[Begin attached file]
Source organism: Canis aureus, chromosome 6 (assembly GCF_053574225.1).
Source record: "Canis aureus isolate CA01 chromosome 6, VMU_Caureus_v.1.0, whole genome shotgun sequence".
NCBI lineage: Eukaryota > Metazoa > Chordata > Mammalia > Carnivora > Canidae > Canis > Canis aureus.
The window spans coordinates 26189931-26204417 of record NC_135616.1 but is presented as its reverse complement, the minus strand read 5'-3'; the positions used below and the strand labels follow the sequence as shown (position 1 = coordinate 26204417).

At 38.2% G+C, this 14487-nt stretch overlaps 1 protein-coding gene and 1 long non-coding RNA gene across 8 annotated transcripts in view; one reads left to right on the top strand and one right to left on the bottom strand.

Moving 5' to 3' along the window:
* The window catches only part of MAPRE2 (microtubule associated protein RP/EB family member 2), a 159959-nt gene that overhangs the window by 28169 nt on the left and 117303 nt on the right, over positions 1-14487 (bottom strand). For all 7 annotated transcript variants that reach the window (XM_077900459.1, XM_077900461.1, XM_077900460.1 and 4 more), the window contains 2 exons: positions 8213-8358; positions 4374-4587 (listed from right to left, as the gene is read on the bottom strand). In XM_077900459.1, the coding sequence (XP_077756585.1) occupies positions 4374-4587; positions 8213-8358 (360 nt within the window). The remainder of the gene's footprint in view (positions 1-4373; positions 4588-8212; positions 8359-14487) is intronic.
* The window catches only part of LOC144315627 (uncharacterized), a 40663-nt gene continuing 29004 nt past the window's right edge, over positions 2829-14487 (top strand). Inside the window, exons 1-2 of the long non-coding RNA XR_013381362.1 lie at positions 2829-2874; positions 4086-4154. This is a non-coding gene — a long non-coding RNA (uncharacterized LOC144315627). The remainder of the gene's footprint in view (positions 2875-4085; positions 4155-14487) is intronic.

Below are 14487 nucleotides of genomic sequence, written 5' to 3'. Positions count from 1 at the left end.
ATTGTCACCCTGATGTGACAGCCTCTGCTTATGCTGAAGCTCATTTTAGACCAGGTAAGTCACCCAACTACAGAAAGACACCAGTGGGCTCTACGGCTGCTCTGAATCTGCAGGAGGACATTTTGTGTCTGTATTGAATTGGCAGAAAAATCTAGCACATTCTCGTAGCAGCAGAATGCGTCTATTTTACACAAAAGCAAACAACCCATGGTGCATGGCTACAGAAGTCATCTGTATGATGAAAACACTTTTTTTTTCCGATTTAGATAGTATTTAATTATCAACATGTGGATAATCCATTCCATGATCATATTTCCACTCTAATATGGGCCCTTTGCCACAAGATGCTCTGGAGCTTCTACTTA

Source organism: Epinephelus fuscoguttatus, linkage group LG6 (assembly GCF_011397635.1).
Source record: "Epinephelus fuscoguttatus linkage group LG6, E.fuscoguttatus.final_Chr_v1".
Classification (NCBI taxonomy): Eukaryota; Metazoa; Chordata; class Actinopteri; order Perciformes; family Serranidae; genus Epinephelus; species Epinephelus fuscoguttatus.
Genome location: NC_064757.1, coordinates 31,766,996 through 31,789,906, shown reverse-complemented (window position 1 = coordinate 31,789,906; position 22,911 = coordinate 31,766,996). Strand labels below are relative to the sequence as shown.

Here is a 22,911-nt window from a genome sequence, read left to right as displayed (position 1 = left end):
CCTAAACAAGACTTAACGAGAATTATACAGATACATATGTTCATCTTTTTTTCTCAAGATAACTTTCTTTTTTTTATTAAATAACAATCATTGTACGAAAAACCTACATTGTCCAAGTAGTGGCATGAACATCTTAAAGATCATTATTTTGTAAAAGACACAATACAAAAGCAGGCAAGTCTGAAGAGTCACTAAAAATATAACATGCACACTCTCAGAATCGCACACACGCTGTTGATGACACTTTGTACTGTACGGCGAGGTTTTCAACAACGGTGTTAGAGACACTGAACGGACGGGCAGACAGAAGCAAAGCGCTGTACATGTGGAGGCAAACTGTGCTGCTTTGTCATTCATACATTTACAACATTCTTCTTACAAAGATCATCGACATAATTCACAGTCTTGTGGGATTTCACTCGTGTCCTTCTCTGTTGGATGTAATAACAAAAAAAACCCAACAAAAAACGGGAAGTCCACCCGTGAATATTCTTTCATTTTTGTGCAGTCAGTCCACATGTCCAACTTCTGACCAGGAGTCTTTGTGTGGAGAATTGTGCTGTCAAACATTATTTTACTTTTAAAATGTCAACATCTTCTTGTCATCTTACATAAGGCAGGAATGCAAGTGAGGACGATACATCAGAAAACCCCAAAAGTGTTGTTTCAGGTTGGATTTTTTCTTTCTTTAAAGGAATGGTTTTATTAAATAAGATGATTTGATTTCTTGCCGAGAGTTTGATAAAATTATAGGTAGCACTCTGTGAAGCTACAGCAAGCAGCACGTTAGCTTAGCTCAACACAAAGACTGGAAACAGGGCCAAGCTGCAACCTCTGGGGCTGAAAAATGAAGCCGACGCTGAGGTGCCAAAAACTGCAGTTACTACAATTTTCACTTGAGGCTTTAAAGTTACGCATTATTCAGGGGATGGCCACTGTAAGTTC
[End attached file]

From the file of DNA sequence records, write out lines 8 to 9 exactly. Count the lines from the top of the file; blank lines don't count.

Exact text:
* The window catches only part of LOC144315627 (uncharacterized), a 40663-nt gene continuing 29004 nt past the window's right edge, over positions 2829-14487 (top strand). Inside the window, exons 1-2 of the long non-coding RNA XR_013381362.1 lie at positions 2829-2874; positions 4086-4154. This is a non-coding gene — a long non-coding RNA (uncharacterized LOC144315627). The remainder of the gene's footprint in view (positions 2875-4085; positions 4155-14487) is intronic.

Below are 14487 nucleotides of genomic sequence, written 5' to 3'. Positions count from 1 at the left end.